I wonder if a hybrid approach would make sense? I know my 3D-Printer can't do this complexity with the required strength and accuracy. But If I was trying to do this for myself, I might be able to use my 3D-Printer to make molds to cast the parts out of a much higher strength composite material like Fiber-Glass Resin. And in fact, some of these parts are bigger than can really be done by the hobbyist 3D-Printers. But the molds probably could be done in sections for the big parts.

    If that could be made to work, my guess is Fiber-Glass Resin isn't something that your skin is going to like to have in contact with it.

    Note to Self: Stop taking my knees for granted!
    Maybe a cross with some silicone moulding?

    I think the main issue with a leg prosthesis (and boy would I be keen to help) is the size as you said, but considering the weight and torque strength required for the knee joint for example, probably several parts with fixings would be stronger.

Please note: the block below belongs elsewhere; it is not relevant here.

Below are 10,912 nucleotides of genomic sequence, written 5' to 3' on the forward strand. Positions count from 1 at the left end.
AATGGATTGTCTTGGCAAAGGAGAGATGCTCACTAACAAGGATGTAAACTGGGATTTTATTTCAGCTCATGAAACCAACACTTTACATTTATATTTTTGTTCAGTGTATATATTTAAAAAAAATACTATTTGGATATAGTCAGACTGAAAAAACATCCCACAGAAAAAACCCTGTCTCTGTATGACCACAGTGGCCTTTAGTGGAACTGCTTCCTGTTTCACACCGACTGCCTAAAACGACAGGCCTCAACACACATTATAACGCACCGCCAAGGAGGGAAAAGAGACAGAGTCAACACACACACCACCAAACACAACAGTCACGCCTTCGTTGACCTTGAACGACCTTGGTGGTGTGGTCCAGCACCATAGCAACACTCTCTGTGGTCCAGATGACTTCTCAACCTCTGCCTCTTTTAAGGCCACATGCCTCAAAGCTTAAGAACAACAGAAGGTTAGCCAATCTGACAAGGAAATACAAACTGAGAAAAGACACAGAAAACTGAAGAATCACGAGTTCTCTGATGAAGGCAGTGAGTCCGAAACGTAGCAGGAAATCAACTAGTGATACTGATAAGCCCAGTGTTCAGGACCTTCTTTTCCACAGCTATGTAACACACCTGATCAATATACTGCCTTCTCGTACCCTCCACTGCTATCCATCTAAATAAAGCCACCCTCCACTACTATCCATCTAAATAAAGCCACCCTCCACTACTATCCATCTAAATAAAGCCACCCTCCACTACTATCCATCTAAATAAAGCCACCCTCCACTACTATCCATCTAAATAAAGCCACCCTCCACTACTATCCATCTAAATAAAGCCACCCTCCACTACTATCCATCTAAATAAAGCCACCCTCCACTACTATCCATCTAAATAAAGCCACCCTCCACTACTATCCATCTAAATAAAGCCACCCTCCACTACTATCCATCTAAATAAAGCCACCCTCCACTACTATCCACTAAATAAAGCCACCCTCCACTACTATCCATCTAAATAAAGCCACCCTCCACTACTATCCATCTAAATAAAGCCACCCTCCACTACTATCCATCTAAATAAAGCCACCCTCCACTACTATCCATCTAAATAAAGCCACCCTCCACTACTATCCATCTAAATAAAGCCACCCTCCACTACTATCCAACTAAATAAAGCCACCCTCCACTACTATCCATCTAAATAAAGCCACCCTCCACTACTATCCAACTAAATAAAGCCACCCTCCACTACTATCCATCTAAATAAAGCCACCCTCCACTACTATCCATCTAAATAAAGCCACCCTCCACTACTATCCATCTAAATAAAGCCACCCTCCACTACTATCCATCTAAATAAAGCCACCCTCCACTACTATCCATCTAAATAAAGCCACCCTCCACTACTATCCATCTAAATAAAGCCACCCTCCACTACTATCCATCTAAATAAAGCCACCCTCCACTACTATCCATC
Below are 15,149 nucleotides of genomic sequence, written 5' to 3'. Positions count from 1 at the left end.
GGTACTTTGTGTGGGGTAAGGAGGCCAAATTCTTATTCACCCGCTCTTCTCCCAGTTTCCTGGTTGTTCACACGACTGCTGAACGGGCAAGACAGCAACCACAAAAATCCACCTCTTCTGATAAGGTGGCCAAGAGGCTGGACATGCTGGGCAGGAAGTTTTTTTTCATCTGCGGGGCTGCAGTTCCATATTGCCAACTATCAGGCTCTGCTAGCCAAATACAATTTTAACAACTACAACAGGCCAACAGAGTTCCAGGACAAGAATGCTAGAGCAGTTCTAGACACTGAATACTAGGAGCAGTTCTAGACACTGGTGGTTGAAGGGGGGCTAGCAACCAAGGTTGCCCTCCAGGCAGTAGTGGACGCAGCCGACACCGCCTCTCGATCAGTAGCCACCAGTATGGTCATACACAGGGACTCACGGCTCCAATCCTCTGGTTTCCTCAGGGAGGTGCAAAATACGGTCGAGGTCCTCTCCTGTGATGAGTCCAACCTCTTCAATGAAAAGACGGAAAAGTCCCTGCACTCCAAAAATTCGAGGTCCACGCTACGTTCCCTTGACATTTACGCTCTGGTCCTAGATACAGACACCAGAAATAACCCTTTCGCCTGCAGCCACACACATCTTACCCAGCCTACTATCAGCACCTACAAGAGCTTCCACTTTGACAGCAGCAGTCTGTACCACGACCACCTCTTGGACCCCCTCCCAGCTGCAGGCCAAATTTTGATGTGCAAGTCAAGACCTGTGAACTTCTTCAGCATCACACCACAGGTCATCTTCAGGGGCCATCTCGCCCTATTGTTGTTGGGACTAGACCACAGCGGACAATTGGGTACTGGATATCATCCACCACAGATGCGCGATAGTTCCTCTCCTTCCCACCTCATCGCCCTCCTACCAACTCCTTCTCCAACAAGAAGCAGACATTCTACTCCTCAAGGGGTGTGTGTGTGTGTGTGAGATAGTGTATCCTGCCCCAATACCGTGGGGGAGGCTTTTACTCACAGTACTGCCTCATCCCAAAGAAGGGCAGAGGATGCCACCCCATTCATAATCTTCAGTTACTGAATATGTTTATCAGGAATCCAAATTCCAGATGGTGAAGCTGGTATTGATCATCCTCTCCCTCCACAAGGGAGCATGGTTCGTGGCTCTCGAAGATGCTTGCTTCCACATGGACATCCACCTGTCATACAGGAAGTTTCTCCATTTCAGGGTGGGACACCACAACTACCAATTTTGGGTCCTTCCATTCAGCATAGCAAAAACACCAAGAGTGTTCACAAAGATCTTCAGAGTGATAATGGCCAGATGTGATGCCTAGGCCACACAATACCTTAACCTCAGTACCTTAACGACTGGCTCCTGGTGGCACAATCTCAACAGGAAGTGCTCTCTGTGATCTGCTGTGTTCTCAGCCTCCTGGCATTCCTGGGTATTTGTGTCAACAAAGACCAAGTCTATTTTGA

Also, with all this flexible filament experimentation, I think it's about time someone tries to simulate tendons properly, if you could invent a natural feedback prosthesis that works on super tough artificial tendons, you might be able to achieve a more natural feeling prosthesis.

    While I am lucky enough to still have my legs, I have come close once to losing them both in a car accident and have also broken my left Femur (split right down the middle) and knee, so I have some very small experience at least in the inner workings of at least my knee, it would be interesting to see if something totally new and revolutionary could be done here without all the billions of dollars and research grants.
    Last edited by Geoff; 09-24-2014 at 07:46 PM.

  7. #7
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    The rock climbing foot does look like a solid candidate for 3d printing. Do you happen to know what its made out of? It would have to be durable to support weight on something so abrasive. The bartlet looks incredibly stout, but its all metal, and that's a hydraulic piston for the main movement, rather complex but not impossible. Likely made on a CNC w/billet aluminum.
    On the tendon subject, I was reminded of a few projects for leg augmentation/rehab for injured non-amputees, as seen here:

    http://www.npr.org/blogs/health/2014...ing-to-leaping
    http://www.popularmechanics.com/tech...-war-9#slide-9